Over to the FPC to direct Britain’s Housing Boom – The Sequel

May 14, 2014

Bank of England Governor Mark Carney has securely parked responsibility for controlling Britain’s booming housing market with the Financial Policy Committee.

While presenting the Bank’s quarterly Inflation Report Carney said the first line of defence against risks from the housing market would be to restrain mortgage lending – something that is in the FPC’s remit – rather than adjusting monetary policy and driving up interest rates.

House prices are expected to rise 8 percent this year according to a Reuters poll this week, not far off the 11 percent average pace seen in the year to April.

That rise over the past year prompted BoE Deputy Governor Jon Cunliffe to say it was dangerous to ignore the momentum building up in the market.

“This is a movie that has been seen more than once in the UK,” he said.

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The vast majority of respondents in the poll said the FPC would therefore use some of the untested powers it was granted a year ago to calm financial excesses.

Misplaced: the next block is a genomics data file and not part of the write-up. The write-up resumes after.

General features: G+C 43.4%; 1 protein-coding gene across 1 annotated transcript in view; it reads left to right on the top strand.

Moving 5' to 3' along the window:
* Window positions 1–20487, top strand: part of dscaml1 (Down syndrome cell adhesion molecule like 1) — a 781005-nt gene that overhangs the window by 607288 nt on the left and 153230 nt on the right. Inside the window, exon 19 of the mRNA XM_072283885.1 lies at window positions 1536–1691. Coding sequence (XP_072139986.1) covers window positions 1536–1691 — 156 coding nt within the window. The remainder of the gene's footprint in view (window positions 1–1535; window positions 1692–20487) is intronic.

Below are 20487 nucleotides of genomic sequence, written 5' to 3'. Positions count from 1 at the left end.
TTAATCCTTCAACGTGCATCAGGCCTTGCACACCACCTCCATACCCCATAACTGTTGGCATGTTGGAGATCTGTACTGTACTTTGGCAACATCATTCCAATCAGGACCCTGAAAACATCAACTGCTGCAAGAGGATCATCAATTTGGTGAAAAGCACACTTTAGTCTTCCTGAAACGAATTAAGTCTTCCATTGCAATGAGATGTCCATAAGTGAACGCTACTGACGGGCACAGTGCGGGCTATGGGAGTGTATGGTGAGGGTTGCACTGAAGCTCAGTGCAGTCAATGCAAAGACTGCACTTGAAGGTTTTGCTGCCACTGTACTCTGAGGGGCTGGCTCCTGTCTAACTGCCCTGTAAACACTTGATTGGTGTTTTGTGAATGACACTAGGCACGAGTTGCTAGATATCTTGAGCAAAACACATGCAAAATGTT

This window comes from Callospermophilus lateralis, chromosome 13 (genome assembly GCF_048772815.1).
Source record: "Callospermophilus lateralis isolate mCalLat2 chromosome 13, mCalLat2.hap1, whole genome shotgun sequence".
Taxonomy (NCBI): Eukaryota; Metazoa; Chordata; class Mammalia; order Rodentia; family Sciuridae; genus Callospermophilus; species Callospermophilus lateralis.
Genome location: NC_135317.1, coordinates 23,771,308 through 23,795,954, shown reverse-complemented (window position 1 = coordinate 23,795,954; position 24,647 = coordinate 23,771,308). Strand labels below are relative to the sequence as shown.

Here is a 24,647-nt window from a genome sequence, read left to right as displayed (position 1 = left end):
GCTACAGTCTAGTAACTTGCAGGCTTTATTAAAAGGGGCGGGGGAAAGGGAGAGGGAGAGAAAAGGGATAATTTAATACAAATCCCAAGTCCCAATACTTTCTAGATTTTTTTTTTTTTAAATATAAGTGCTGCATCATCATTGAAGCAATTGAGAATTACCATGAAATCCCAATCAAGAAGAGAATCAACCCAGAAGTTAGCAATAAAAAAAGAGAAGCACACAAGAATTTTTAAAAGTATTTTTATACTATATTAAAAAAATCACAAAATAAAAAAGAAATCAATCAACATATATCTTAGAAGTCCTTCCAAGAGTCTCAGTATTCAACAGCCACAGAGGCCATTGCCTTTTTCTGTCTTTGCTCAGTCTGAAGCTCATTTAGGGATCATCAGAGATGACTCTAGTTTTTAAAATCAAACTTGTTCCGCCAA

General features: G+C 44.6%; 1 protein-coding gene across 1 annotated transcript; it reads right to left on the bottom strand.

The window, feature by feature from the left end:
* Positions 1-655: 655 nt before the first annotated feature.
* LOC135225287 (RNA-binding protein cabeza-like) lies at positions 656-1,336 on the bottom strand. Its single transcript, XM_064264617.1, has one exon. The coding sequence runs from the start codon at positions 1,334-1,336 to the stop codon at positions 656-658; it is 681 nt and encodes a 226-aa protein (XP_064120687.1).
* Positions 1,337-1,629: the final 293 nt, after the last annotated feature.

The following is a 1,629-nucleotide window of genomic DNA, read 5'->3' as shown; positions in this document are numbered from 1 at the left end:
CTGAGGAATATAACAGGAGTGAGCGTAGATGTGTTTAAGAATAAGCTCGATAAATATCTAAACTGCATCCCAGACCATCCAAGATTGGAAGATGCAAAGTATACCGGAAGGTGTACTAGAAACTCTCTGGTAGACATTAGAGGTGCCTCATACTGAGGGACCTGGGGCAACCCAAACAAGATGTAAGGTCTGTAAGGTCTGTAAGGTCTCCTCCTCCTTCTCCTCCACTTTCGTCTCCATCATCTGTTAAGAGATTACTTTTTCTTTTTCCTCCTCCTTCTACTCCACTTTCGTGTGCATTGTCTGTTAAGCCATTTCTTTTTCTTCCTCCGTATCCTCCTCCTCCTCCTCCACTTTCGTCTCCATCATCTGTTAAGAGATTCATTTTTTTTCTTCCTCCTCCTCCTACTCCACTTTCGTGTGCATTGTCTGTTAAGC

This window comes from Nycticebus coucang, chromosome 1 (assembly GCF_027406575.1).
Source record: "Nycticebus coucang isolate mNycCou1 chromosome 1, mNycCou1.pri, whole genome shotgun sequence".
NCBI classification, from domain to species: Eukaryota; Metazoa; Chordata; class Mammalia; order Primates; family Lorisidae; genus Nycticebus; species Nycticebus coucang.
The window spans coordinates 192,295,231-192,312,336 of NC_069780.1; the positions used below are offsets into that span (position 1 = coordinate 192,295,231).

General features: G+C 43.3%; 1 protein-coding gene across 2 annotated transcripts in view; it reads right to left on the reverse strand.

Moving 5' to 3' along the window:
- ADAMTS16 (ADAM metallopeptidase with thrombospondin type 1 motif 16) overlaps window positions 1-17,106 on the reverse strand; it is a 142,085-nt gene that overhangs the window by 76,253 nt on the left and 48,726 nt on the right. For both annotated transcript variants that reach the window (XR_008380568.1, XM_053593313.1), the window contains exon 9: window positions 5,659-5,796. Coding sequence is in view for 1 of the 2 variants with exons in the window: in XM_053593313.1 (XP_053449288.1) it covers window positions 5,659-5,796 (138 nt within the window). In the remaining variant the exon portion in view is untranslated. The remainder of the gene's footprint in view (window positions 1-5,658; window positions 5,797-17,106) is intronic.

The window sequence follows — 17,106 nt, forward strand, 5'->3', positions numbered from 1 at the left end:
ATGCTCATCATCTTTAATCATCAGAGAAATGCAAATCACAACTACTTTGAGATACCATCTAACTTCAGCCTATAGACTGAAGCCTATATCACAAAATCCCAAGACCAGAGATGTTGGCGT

It has already made it harder to get a mortgage, adding rigorous checks on whether borrowers can afford their loans – from looking at pet ownership, golf club membership and even how much steak an applicant eats.

That has had an effect – mortgage approvals fell more than expected for the second month in a row in March.

But what else can the FPC do when it next meets on June 17, the favoured time for action by respondents?

“It will probably try and force banks to reduce loan-to-value ratios and it could try and limit mortgages as a multiple of salary. It could also recommend a further scaling back of the Help to Buy Scheme in the autumn,” said Peter Dixon at Commerzbank.

Melanie Bowler at Moody’s Analytics agreed:

“The committee is most likely to advocate limiting the supply of certain mortgage products, specifically high loan-to-value mortgages.”

But runaway London house price inflation – one property analyst in the poll said they would leap 22 percent this year – may not be contained by that.

In London, multi-million pound top-end properties are often snapped up by rich foreign investors in cash.

Rising house prices in Britain, and particularly London and the South East, are nearly always blamed at least in part on a lack of supply.

But calls for “new-build” properties to fill in that void weren’t likely aimed at the 22 million pound property that has just hit the market in north London.

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